Food and Drug Administration, “Good Reprint Practices for the Distribution of Medical Journal Articles and Medical or Scientific Reference Publications on Unapproved New Uses of Approved Drugs and Approved or Cleared Medical Devices, January 2009, available at <https://www.fda.gov/RegulatoryInformation/Guidances/ucm125126.htm> (last visited November 9, 2017).
 H.R.1703 – Medical Product Communications Act of 2017. Introduced March 23, 2017, available at <https://www.congress.gov/bill/115th-congress/house-bill/1703/text> (last visited November 9, 2017).
 P. Lurie, H. S. Chahal, D. W. Sigelman, S. Stacy, J. Sclar, and B. Ddamulira, “Comparison of Content of FDA Letters Not Approving Applications for New Drugs and Associated Public Announcements from Sponsors: Cross Sectional Study,” BMJ 350 (2015): h2758.
 Department of Health Education and Welfare, The Belmont Report: Ethical Principles and Guidelines for the Protection of Human Subjects of Research The National Commission for the Protection of Human Subjects of Biomedical and Behavioral Research (April 18, 1979), available at <https://www.hhs.gov/ ohrp/regulations-and-policy/belmont-report/> (last visited November 9, 2017).
 E. H. Turner, A. M. Matthews, E. Linardatos, et al., “Selective Publication of Antidepressant Trials and Its Influence on Apparent Efficacy,” New England Journal of Medicine 358, no. 3 (2008): 252-260; A. M. Roest, P. de Jonge, C. D. Williams, et al., “Reporting Bias in Clinical Trials Investigating the Efficacy of Second-Generation Antidepressants in the Treatment of Anxiety Disorders: A Report of 2 Meta-analyses,” JAMA Psychiatry 72, no. 5 (2015): 500-510.
 Official Journal of the European Union, Regulation (EC) No 726/2004 of the European Parliament and of the Council, at Article 12(3), available at <https://ec.europa.eu/health/sites/health/files/files/eudralex/vol-1/reg_2004_726/reg_2004_726_en.pdf> (last visited November 9, 2017).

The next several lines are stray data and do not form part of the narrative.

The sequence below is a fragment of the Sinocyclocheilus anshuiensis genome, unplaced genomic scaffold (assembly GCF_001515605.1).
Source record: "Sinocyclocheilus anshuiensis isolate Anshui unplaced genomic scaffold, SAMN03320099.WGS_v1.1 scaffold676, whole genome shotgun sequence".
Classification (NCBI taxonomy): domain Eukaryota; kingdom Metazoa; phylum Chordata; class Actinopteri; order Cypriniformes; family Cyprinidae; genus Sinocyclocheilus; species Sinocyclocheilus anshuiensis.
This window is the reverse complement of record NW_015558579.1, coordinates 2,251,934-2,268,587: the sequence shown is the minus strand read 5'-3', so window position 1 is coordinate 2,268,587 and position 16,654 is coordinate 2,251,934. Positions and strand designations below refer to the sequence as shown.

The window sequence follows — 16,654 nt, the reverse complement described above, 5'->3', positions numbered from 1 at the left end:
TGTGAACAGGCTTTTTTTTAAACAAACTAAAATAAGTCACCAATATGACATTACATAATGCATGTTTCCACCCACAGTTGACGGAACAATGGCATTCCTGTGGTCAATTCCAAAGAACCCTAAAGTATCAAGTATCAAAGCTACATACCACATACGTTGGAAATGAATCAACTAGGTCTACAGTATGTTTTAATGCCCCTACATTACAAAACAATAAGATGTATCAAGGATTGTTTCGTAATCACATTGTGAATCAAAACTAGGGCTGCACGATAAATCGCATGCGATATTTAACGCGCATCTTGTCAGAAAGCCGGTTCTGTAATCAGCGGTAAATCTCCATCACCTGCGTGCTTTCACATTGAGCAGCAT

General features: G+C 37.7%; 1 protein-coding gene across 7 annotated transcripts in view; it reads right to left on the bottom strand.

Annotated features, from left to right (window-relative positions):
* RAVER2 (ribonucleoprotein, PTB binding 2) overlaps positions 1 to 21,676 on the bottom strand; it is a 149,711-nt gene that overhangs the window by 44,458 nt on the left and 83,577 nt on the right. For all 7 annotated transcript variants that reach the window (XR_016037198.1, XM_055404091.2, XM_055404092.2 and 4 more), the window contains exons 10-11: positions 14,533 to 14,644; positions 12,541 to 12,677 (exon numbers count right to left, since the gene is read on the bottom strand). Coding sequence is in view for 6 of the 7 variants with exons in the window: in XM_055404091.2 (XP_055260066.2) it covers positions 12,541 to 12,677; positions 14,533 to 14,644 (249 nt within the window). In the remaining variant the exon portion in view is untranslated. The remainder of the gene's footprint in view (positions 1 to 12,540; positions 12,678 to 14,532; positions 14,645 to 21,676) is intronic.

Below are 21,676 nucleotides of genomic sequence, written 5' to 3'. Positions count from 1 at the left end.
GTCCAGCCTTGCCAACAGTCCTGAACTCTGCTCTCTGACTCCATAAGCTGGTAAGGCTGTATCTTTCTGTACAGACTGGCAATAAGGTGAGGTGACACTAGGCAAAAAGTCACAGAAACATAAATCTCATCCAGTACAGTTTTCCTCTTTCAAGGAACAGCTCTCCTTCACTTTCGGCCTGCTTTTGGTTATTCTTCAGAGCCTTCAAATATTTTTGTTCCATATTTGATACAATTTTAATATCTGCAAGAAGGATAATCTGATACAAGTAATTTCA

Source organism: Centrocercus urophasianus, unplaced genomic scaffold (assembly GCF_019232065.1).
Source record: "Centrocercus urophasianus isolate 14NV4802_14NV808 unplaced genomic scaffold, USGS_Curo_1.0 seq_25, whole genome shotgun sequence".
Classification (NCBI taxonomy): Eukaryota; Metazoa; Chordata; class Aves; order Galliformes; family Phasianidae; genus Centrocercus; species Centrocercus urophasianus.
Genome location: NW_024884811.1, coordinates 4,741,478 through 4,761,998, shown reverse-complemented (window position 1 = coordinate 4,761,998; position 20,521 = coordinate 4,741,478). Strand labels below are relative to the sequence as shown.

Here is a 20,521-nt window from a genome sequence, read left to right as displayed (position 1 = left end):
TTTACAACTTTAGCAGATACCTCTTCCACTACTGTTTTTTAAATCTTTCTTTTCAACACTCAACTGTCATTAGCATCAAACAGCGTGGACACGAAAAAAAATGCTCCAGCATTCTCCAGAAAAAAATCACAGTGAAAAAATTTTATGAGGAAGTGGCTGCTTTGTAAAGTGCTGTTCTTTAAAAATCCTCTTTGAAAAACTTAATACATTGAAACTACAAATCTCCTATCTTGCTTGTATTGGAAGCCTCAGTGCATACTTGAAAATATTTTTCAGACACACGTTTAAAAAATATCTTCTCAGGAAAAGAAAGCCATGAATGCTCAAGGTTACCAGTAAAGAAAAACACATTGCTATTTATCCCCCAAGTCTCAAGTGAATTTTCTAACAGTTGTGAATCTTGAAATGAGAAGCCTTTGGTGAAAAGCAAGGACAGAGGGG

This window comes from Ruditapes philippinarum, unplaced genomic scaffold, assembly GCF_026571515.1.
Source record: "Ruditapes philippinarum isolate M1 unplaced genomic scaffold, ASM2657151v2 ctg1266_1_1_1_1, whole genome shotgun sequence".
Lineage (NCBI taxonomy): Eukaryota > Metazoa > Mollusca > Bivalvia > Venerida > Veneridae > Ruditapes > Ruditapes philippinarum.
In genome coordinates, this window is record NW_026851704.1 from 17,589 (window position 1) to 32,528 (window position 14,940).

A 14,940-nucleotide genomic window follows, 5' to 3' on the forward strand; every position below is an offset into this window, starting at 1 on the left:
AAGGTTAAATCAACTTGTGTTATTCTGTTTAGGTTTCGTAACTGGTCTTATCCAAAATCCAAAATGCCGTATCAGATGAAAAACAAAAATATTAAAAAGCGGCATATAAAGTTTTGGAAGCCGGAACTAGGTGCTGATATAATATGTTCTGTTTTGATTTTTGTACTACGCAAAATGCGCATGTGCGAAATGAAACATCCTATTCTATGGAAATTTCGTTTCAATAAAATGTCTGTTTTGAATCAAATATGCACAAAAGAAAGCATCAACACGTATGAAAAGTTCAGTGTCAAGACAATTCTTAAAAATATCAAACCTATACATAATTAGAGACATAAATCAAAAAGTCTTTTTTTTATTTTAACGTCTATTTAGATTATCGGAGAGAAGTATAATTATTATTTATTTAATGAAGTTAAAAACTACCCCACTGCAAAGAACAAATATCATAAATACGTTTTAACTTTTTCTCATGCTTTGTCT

European Medicines Agency, European Public Assessment Reports: Background and Context, available at <http://www.ema.europa.eu/ema/index.jsp?curl=pages/medicines/general/general_content_000433.jsp&mid=WC0b01ac058067fa25> (last visited November 9, 2017).
 European Medicines Agency, European Public Assessment Reports, available at <http://www.ema.europa.eu/ema/index.jsp?curl=pages/medicines/landing/epar_search.jsp&mid=WC0b01ac058001d125> (last visited November 9, 2017).
 Health Canada, Notice: Regulatory Decision Summaries and Submissions under Review, March 13, 2015, available at <http://www.hc-sc.gc.ca/dhp-mps/prodpharma/rds-sdr/drug-med/rds-sur-notice-phasei-avis-sdr-pce-eng.php> (last visited November 9, 2017).
 Health Canada, “The Drug and Health Product Register,” available at <https://hpr-rps.hres.ca/reg-content/regulatory-decision-summary.php> (last visited November 9, 2017).
 U.S. Food and Drug Administration, Transparency Task Force, FDA Transparency Initiative: Draft Proposals for Public Comment Regarding Disclosure Policies of the U.S. Food and Drug Administration (May 2010), available at <https://wayback.archive-it.org/7993/20161022134022/http:/www.fda.gov/downloads/AboutFDA/Transparency/PublicDisclosure/GlossaryofAcronymsandAbbreviations/UCM212110.pdf> (last visited November 9, 2017).